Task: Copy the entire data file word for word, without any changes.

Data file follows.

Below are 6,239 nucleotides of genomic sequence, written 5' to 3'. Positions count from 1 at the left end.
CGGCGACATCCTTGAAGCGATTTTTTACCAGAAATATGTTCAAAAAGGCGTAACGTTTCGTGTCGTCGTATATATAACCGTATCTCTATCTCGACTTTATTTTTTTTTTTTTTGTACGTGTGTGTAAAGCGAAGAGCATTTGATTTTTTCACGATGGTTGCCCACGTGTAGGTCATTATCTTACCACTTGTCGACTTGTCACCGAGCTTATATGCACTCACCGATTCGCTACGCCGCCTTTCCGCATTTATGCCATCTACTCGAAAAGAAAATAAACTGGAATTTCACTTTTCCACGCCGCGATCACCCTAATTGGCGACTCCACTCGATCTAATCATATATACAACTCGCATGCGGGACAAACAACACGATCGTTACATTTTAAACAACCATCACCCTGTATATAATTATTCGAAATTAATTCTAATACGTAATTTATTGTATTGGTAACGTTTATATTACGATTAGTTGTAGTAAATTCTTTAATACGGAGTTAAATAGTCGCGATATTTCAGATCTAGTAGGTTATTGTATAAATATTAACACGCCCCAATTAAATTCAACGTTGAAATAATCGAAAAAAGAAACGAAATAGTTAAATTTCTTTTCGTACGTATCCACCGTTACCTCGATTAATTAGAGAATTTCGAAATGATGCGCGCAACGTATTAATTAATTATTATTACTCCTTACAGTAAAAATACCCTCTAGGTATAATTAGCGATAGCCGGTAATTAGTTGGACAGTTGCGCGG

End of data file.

Below are 6,239 nucleotides of genomic sequence, written 5' to 3'. Positions count from 1 at the left end.
CGGCGACATCCTTGAAGCGATTTTTTACCAGAAATATGTTCAAAAAGGCGTAACGTTTCGTGTCGTCGTATATATAACCGTATCTCTATCTCGACTTTATTTTTTTTTTTTTTGTACGTGTGTGTAAAGCGAAGAGCATTTGATTTTTTCACGATGGTTGCCCACGTGTAGGTCATTATCTTACCACTTGTCGACTTGTCACCGAGCTTATATGCACTCACCGATTCGCTACGCCGCCTTTCCGCATTTATGCCATCTACTCGAAAAGAAAATAAACTGGAATTTCACTTTTCCACGCCGCGATCACCCTAATTGGCGACTCCACTCGATCTAATCATATATACAACTCGCATGCGGGACAAACAACACGATCGTTACATTTTAAACAACCATCACCCTGTATATAATTATTCGAAATTAATTCTAATACGTAATTTATTGTATTGGTAACGTTTATATTACGATTAGTTGTAGTAAATTCTTTAATACGGAGTTAAATAGTCGCGATATTTCAGATCTAGTAGGTTATTGTATAAATATTAACACGCCCCAATTAAATTCAACGTTGAAATAATCGAAAAAAGAAACGAAATAGTTAAATTTCTTTTCGTACGTATCCACCGTTACCTCGATTAATTAGAGAATTTCGAAATGATGCGCGCAACGTATTAATTAATTATTATTACTCCTTACAGTAAAAATACCCTCTAGGTATAATTAGCGATAGCCGGTAATTAGTTGGACAGTTGCGCGG